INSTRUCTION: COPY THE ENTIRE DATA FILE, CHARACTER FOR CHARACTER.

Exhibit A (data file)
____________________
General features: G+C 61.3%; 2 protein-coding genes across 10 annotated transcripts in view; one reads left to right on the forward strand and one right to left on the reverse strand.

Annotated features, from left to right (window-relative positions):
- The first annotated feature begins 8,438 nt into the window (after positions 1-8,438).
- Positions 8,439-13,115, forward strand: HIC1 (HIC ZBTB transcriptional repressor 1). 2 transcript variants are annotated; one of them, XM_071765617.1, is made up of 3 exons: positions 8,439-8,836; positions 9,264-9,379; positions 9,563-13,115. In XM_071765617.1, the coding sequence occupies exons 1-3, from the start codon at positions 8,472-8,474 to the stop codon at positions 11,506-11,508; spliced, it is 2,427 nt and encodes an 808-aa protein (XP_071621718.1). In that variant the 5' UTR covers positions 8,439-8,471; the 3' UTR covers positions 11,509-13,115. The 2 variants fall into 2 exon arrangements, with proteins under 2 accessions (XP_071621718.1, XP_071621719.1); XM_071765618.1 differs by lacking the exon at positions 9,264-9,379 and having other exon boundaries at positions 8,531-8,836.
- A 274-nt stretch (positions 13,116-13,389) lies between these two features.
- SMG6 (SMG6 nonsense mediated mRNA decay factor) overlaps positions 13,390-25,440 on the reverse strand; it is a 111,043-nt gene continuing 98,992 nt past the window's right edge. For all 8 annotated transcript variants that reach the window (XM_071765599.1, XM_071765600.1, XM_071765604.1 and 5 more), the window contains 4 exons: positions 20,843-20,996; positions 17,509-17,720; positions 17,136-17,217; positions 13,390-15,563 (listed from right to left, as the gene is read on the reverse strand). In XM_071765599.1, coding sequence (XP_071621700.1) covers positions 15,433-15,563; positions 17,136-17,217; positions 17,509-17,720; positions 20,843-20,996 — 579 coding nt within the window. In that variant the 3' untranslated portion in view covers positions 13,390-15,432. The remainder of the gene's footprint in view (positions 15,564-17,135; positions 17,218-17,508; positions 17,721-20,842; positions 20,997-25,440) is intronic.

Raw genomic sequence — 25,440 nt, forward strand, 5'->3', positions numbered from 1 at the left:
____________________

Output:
General features: G+C 61.3%; 2 protein-coding genes across 10 annotated transcripts in view; one reads left to right on the forward strand and one right to left on the reverse strand.

Annotated features, from left to right (window-relative positions):
- The first annotated feature begins 8,438 nt into the window (after positions 1-8,438).
- Positions 8,439-13,115, forward strand: HIC1 (HIC ZBTB transcriptional repressor 1). 2 transcript variants are annotated; one of them, XM_071765617.1, is made up of 3 exons: positions 8,439-8,836; positions 9,264-9,379; positions 9,563-13,115. In XM_071765617.1, the coding sequence occupies exons 1-3, from the start codon at positions 8,472-8,474 to the stop codon at positions 11,506-11,508; spliced, it is 2,427 nt and encodes an 808-aa protein (XP_071621718.1). In that variant the 5' UTR covers positions 8,439-8,471; the 3' UTR covers positions 11,509-13,115. The 2 variants fall into 2 exon arrangements, with proteins under 2 accessions (XP_071621718.1, XP_071621719.1); XM_071765618.1 differs by lacking the exon at positions 9,264-9,379 and having other exon boundaries at positions 8,531-8,836.
- A 274-nt stretch (positions 13,116-13,389) lies between these two features.
- SMG6 (SMG6 nonsense mediated mRNA decay factor) overlaps positions 13,390-25,440 on the reverse strand; it is a 111,043-nt gene continuing 98,992 nt past the window's right edge. For all 8 annotated transcript variants that reach the window (XM_071765599.1, XM_071765600.1, XM_071765604.1 and 5 more), the window contains 4 exons: positions 20,843-20,996; positions 17,509-17,720; positions 17,136-17,217; positions 13,390-15,563 (listed from right to left, as the gene is read on the reverse strand). In XM_071765599.1, coding sequence (XP_071621700.1) covers positions 15,433-15,563; positions 17,136-17,217; positions 17,509-17,720; positions 20,843-20,996 — 579 coding nt within the window. In that variant the 3' untranslated portion in view covers positions 13,390-15,432. The remainder of the gene's footprint in view (positions 15,564-17,135; positions 17,218-17,508; positions 17,721-20,842; positions 20,997-25,440) is intronic.

Raw genomic sequence — 25,440 nt, forward strand, 5'->3', positions numbered from 1 at the left: